Frankie and Hazel (Hockin & Williams, 2000) depicts a friendship between two middle school young women living in New Jersey. Francesca Humphreys, “Frankie,” and her best friend Hazel Perez are each multitalented. Frankie is an accomplished ballerina, who is excited about trying out for the baseball team. The daughter of a world-reknown prima ballerina, Frankie has lived with her grandmother following the death of her parents. Phoebe, a dignified and cultured woman with an authoritarian parenting style, has definite plans for her granddaughter’s future. She directs her granddaughter to develop her natural gift for ballet. Throughout the story, Frankie struggles with her desire to please her grandmother and follow her own interests. Meanwhile, Hazel is an honors student and community activist with aspirations to become the first teenager elected mayor in her community. Hazel’s charisma and enthusiasm enable her to gain community support for her campaign to improve her hometown. Upper elementary school educators will appreciate this story of a supportive friendship between two talented young women as they confront issues of identity, gender role expectations, parental expectations, and peer group jealousy.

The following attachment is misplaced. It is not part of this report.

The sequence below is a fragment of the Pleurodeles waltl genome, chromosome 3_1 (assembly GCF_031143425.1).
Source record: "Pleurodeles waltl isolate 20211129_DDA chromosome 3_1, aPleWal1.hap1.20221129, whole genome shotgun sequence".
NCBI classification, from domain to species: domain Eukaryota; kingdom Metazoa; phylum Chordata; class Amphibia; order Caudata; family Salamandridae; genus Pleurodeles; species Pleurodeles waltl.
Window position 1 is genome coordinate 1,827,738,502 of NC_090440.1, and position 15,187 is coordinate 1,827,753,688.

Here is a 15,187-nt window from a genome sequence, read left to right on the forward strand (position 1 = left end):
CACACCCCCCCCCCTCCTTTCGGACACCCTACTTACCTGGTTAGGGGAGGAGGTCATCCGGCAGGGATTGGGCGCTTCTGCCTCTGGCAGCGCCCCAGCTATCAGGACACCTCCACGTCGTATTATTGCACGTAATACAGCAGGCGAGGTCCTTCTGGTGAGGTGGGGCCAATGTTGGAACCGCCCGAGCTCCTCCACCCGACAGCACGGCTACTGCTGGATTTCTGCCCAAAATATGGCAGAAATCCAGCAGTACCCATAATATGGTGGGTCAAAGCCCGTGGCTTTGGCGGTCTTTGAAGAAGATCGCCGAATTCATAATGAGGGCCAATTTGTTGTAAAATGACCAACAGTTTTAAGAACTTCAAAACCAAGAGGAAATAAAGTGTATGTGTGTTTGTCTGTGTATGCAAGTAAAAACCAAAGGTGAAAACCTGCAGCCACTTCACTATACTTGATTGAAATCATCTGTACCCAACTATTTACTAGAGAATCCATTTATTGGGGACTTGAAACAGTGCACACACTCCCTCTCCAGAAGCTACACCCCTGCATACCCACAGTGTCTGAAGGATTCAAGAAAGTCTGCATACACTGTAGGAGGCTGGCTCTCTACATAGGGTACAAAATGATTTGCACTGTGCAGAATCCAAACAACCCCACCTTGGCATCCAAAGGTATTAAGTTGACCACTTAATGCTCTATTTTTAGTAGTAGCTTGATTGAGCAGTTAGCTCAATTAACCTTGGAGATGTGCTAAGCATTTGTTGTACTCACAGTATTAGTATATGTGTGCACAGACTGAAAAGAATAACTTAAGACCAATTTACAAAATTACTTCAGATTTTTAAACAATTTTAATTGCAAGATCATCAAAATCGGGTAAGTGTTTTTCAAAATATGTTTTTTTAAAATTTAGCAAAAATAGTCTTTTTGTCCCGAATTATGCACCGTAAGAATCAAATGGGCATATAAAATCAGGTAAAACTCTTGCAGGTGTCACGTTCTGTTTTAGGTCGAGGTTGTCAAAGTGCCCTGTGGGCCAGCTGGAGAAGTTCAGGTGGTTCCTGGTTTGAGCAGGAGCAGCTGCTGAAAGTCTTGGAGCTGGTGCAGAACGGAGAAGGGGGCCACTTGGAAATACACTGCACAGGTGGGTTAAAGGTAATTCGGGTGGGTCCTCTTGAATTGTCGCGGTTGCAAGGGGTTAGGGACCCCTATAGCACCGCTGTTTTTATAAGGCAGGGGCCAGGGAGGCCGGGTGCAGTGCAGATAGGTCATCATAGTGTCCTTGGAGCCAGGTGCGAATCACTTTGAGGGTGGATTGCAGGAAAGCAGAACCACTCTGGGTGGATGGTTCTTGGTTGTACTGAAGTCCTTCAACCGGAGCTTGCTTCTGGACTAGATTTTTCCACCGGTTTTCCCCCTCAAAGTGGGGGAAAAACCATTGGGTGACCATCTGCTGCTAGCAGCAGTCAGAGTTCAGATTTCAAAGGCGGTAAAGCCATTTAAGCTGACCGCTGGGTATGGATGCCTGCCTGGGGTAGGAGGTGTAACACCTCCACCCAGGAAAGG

Gifted elementary students can benefit from guided viewing of film, a natural extension of bibliotherapy. The stages of the bibliotherapy process are also applicable for guided viewing and may result in similar therapeutic responses for gifted children. Elementary school teachers may choose to utilize this strategy with whole classes, groups of students with similar concerns, special populations, students and their parents, or as co-facilitators with school counselors. Because films are an important component of the contemporary culture of children, elementary school students should respond positively to this counseling approach; therefore educators may wish to add guided viewing of film to their repertoire of techniques to foster healthy social and emotional development in gifted students.